A Call to End Mixed Messages from College Admissions Offices

I am pro-student, pro-parent, and pro-transparency. So when one of my Application Nation families discovered an apparent mistake about "demonstrated interest" on the Common Data Set last year for two well-known Ivy League universities, I followed up.

If you are not familiar with the term "demonstrated interest," it is a strategy that many colleges use to increase their yield rate when it comes to admitted students. Yield is the percentage of students who accept the offer of admission. If a college's yield rate is high, they can become more selective and have a lower admit rate—which is the ultimate goal of most colleges in this country whether they admit to it or not.

For colleges that factor demonstrated interest into the admissions process, they will give students who showed interest in them throughout the process an advantage. In other words, the more the student visits, communicates, follows, and showers the college with love, the better chance of admission because showing interest usually correlates to how much a student wants to attend. 

And for those of you unfamiliar with the Common Data Set, it is oftentimes the only document you will find where a college reveals aspects of its admissions process. Colleges report this information along with other data to help publications like U.S. News & World Report tabulate its rankings. This data is supposed to be easily accessible to the public on the college's website which can ultimately help prospective families learn about the college's selection process. However, there's no "Common Data Set Police Force" cracking down on colleges who make mistakes, lie on this very important document, or simply don't make this information available to the public.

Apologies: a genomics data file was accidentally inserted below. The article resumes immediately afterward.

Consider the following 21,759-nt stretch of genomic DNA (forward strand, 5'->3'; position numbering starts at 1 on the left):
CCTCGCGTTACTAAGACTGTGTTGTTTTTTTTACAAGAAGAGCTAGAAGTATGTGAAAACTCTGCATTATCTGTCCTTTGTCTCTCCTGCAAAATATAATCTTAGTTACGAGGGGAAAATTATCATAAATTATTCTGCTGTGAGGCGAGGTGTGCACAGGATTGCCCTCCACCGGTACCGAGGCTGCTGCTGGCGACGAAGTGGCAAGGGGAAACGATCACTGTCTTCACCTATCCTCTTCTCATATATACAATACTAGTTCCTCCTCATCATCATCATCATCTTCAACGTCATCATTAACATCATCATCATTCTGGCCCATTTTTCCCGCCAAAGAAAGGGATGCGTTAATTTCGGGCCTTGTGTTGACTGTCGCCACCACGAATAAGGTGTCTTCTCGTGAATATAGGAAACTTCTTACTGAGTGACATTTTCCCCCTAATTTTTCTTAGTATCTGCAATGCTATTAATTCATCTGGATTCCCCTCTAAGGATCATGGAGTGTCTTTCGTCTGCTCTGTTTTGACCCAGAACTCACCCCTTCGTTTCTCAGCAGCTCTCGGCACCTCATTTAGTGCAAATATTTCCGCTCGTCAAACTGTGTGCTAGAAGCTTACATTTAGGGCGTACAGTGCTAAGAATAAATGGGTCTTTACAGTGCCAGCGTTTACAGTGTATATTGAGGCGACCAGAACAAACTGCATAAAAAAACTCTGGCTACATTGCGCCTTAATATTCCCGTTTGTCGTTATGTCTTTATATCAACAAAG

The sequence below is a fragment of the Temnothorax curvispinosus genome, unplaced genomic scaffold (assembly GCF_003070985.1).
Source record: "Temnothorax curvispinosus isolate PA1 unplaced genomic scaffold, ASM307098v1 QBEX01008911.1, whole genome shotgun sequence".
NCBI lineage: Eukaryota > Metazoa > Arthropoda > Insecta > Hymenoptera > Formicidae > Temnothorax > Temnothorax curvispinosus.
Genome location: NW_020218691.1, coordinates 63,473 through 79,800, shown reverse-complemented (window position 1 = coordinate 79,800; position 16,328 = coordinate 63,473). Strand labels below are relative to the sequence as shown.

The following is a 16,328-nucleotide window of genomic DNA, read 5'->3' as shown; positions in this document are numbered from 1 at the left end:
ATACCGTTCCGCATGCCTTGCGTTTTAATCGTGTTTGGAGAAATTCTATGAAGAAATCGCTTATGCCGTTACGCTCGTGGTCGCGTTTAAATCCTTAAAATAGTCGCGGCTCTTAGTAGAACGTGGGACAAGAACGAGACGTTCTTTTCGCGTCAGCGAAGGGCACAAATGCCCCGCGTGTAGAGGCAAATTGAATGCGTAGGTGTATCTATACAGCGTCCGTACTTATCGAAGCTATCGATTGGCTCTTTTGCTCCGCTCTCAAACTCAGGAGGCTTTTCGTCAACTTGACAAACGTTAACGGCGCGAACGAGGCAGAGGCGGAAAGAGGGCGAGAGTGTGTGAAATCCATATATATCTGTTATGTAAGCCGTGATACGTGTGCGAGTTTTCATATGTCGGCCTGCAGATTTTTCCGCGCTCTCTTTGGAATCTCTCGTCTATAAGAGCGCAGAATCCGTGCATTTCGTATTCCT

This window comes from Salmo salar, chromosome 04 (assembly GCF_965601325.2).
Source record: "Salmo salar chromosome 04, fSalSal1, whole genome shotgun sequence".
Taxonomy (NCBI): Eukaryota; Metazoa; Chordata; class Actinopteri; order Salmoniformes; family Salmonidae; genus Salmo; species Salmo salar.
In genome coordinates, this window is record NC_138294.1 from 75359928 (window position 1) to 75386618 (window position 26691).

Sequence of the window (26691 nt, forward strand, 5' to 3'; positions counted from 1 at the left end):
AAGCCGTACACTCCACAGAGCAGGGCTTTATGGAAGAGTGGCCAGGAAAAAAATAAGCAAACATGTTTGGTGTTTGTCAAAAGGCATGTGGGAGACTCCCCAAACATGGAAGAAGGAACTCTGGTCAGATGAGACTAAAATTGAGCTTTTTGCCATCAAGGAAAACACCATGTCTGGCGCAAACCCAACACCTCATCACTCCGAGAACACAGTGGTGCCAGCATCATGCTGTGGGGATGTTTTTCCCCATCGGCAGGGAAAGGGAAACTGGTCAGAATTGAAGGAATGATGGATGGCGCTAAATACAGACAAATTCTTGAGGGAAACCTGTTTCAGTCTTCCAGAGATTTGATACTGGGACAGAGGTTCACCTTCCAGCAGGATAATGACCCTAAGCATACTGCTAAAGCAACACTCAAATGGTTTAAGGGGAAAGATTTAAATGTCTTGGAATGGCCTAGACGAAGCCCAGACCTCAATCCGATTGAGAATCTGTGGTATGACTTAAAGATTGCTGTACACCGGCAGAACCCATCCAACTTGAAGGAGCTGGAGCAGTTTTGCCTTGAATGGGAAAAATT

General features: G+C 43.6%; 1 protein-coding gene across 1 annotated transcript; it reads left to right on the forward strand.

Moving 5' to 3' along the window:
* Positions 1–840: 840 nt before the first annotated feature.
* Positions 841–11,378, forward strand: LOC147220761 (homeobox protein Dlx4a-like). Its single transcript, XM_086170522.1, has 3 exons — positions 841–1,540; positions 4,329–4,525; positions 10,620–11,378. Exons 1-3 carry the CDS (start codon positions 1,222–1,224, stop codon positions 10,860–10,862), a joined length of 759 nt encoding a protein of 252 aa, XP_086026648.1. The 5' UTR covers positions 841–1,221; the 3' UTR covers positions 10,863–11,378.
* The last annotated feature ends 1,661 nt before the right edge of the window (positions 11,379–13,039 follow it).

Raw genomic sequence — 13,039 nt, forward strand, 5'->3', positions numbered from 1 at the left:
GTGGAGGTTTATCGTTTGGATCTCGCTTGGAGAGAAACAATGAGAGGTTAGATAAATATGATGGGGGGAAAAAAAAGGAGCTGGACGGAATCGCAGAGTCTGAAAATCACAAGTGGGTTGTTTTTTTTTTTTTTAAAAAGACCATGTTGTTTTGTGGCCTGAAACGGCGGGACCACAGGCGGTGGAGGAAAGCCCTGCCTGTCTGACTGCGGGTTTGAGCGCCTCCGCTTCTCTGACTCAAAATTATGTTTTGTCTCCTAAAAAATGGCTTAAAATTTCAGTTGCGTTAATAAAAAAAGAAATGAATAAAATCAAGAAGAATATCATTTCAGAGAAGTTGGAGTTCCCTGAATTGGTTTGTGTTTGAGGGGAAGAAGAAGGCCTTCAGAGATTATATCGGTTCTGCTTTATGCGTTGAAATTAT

One of the well-known Ivy League universities who made an apparent mistake on the Common Data Set is the University of Pennsylvania. Penn, along with most colleges, will include a chart on its Common Data Set that indicates the factors it considers in the admissions process. The college will mark off whether a factor is "not considered," "considered," "important," or "very important" for admission. These can include everything from extracurricular involvement, test scores, race, and "level of applicant's interest."
 
If you follow, then you know that "level of applicant's interest" is code for "demonstrated interest." For years, Penn along with the other Ivy League universities and some elite non-Ivy colleges have claimed that it doesn't factor in demonstrated interest. In other words, Penn's admissions office is not supposed to weigh into the admissions process if a student visited campus or showed another form of demonstrated interest.
 
But last year's Common Data Set for Penn—and its Common Data Set for 2017, 2016, 2015, 2014, 2013, 2012, and 2011—said the opposite and so many families believed they had to visit to be considered a competitive applicant for Penn as a result. Whether they had the money to visit or not, families thought demonstrated interest was "considered." I was so upset about this apparent mistake that I contacted an old colleague who still works in the admissions office. She told me it must have been a mistake and I assumed it would be corrected, especially after almost ten years of misinformation. Unfortunately, this year's Common Data Set listed the same thing that the "level of applicant's interest" was "considered" in the admissions process.